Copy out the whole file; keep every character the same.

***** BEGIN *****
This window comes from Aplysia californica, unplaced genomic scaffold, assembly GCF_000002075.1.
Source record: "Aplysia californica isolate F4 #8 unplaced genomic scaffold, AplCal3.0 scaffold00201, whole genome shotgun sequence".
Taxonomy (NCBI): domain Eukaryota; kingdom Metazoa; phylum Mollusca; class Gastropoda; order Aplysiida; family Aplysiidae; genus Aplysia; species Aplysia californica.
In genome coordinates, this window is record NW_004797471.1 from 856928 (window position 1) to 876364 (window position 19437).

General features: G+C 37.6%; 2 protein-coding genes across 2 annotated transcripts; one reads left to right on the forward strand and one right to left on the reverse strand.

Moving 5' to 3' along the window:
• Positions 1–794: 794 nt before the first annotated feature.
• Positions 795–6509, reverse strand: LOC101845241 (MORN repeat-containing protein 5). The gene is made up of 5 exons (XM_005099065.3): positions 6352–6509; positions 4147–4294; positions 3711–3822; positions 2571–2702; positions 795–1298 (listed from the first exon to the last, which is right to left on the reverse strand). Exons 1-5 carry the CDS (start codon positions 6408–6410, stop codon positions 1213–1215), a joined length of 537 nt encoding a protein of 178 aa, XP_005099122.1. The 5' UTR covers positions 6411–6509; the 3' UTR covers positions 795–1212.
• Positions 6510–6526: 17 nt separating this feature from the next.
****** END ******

This window comes from Aplysia californica, unplaced genomic scaffold, assembly GCF_000002075.1.
Source record: "Aplysia californica isolate F4 #8 unplaced genomic scaffold, AplCal3.0 scaffold00201, whole genome shotgun sequence".
Taxonomy (NCBI): domain Eukaryota; kingdom Metazoa; phylum Mollusca; class Gastropoda; order Aplysiida; family Aplysiidae; genus Aplysia; species Aplysia californica.
In genome coordinates, this window is record NW_004797471.1 from 856928 (window position 1) to 876364 (window position 19437).

General features: G+C 37.6%; 2 protein-coding genes across 2 annotated transcripts; one reads left to right on the forward strand and one right to left on the reverse strand.

Moving 5' to 3' along the window:
• Positions 1–794: 794 nt before the first annotated feature.
• Positions 795–6509, reverse strand: LOC101845241 (MORN repeat-containing protein 5). The gene is made up of 5 exons (XM_005099065.3): positions 6352–6509; positions 4147–4294; positions 3711–3822; positions 2571–2702; positions 795–1298 (listed from the first exon to the last, which is right to left on the reverse strand). Exons 1-5 carry the CDS (start codon positions 6408–6410, stop codon positions 1213–1215), a joined length of 537 nt encoding a protein of 178 aa, XP_005099122.1. The 5' UTR covers positions 6411–6509; the 3' UTR covers positions 795–1212.
• Positions 6510–6526: 17 nt separating this feature from the next.